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7 Types of Conventional Loans to Choose From

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Content was accurate at the time of publication.

If you’re looking for the most cost-effective home loan available, you’re likely in the market for a conventional loan. Before committing to a lender, though, it’s crucial to understand the types of conventional loans available to you. Every loan option will have different requirements, benefits and drawbacks.

Conventional loans are simply mortgages that aren’t backed by government entities like the Federal Housing Administration (FHA) or U.S. Department of Veterans Affairs (VA). Homebuyers who can qualify for conventional loans should strongly consider this loan type, as it’s likely to provide less costly borrowing options.


Understanding conventional loan requirements

Conventional lenders often set more stringent minimum requirements than government-backed loans. For example, a borrower with a credit score below 620 won’t be eligible for a conventional loan, but would qualify for an FHA loan. It’s important to look at the full picture — your credit score, debt-to-income (DTI) ratio, down payment amount and whether your borrowing needs exceed loan limits — when choosing which loan will be the best fit for you.

What are they?

Conforming loans are the subset of conventional loans that adhere to a list of guidelines issued by Fannie Mae and Freddie Mac, two unique mortgage entities created by the government to help the mortgage market run more smoothly and effectively. The guidelines that conforming loans must adhere to include a maximum loan limit, which is $766,550 in 2024 for a single-family home in most U.S. counties.

Who are they best for?

Borrowers who:
 Meet the credit score, DTI ratio and other requirements for conforming loans
 Don’t need a loan that exceeds current conforming loan limits

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What are they?

Portfolio loans are mortgages that are held by the lender, rather than being sold on the secondary market to another mortgage entity. Because a portfolio loan isn’t passed on, it doesn’t have to conform to all of the strict rules and guidelines associated with Fannie Mae and Freddie Mac. This means that portfolio mortgage lenders have the flexibility to set more lenient qualification guidelines for borrowers.

Who are they best for?

Borrowers looking for:
 Flexibility in their mortgage in the form of lower down payments
 Waived private mortgage insurance (PMI) requirements
 Loan amounts that are higher than conforming loan limits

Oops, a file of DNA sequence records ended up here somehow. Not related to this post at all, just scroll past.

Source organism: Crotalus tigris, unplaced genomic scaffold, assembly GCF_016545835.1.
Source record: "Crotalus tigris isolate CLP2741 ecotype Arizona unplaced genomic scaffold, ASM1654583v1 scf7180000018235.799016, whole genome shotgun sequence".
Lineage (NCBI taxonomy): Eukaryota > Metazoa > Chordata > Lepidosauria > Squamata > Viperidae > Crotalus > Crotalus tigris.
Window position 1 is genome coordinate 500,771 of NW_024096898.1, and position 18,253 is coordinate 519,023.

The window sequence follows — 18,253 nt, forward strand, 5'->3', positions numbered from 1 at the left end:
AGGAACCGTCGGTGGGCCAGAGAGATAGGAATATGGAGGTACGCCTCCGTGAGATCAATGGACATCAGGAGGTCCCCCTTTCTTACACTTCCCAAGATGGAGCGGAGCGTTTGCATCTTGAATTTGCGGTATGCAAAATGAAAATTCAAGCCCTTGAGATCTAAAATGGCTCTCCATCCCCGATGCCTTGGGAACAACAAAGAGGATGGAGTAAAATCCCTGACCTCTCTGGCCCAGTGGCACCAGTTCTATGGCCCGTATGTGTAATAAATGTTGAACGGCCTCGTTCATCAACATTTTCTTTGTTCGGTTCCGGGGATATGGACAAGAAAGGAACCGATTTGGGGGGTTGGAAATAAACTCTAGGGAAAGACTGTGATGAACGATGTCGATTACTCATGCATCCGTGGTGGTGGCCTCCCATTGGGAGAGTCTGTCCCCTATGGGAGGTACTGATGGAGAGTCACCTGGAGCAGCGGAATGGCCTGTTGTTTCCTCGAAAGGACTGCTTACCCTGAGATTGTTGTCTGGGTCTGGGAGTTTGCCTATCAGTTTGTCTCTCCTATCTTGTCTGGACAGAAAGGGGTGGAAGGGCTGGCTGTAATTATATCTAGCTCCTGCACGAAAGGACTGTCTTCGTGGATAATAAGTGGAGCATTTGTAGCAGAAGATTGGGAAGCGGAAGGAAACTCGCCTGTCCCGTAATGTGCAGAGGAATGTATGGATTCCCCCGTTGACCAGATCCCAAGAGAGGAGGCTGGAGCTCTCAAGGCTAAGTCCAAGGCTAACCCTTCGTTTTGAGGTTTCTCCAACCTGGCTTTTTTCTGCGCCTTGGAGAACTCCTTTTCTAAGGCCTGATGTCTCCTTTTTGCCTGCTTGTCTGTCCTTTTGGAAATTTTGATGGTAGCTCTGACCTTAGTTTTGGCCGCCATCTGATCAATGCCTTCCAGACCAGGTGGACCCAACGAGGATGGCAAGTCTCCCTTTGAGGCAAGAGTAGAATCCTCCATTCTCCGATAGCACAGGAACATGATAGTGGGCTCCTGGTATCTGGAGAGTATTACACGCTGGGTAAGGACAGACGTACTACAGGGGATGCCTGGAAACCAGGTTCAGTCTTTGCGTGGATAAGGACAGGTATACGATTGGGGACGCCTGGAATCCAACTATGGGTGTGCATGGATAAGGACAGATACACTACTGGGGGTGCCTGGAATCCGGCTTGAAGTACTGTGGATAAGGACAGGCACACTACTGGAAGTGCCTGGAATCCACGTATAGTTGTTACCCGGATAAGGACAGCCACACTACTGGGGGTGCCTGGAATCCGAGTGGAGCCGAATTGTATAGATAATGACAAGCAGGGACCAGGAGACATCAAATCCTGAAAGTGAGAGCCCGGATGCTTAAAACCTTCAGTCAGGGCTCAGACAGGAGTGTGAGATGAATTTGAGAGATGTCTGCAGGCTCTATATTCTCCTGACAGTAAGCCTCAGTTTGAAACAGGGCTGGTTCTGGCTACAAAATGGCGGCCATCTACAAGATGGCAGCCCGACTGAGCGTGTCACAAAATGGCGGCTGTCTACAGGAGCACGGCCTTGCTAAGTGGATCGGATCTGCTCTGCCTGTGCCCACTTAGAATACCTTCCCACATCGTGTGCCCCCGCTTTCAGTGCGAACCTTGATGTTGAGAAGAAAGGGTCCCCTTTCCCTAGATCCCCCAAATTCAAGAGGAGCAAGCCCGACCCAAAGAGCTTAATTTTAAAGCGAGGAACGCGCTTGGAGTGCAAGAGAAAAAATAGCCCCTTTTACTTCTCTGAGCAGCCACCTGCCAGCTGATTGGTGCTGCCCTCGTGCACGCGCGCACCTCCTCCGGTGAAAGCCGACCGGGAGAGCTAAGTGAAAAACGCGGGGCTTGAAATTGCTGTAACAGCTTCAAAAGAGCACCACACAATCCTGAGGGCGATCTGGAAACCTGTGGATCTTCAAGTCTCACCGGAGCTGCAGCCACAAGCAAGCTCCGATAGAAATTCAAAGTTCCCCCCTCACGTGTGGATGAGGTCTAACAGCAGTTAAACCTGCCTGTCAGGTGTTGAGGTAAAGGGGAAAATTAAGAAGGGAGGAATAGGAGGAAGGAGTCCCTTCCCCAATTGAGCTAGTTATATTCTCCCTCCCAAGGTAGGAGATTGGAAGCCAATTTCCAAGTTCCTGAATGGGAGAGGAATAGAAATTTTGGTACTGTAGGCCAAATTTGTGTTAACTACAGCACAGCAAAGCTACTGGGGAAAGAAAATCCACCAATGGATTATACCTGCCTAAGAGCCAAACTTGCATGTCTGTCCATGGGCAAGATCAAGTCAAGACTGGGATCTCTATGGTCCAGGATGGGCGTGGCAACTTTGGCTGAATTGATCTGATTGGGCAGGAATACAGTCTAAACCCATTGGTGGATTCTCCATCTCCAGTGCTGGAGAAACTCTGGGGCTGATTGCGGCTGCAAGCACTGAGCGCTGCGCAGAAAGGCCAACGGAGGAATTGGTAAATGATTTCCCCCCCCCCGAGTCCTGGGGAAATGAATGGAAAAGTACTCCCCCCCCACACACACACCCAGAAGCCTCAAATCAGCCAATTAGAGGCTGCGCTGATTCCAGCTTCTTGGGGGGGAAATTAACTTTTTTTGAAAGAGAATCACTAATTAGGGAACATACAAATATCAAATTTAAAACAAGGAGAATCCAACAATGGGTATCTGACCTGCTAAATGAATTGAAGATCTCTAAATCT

What are they?

A jumbo loan is one type of nonconforming loan that doesn’t stick to the guidelines issued by Fannie Mae and Freddie Mac, but in a very specific way: by exceeding maximum loan limits. This makes them riskier to jumbo loan lenders, meaning borrowers often face an exceptionally high bar to qualification — interestingly, though, it doesn’t always mean higher rates for jumbo mortgage borrowers.

Be careful not to confuse jumbo loans with high-balance loans. If you need a loan larger than $766,550 and live in an area that the Federal Housing Finance Agency (FHFA) has deemed a high-cost county, you can qualify for a high-balance loan, which is still considered a conventional, conforming loan.

Who are they best for?
 Borrowers who need access to a loan larger than the conforming limit amount for their county.

What are they?

A fixed-rate loan has a stable interest rate that stays the same for the life of the loan. This eliminates surprises for the borrower and means that your monthly payments never vary.

Who are they best for?
 Borrowers who want stability and predictability in their mortgage payments.

What are they?

In contrast to fixed-rate mortgages, adjustable-rate mortgages have an interest rate that changes over the loan term. Although ARMs typically begin with a low interest rate (compared to a typical fixed-rate mortgage) for an introductory period, borrowers should be prepared for a rate increase after this period ends. Precisely how and when an ARM’s rate will adjust will be laid out in that loan’s terms. A 5/1 ARM loan, for instance, has a fixed rate for five years before adjusting annually.

Who are they best for?
 Borrowers who are able to refinance or sell their house before the fixed-rate introductory period ends may save money with an ARM.

What are they?

Homebuyers looking for a low-down-payment conventional loan or a 100% financing mortgage — also known as a “zero-down” loan, since no cash down payment is necessary — have several options.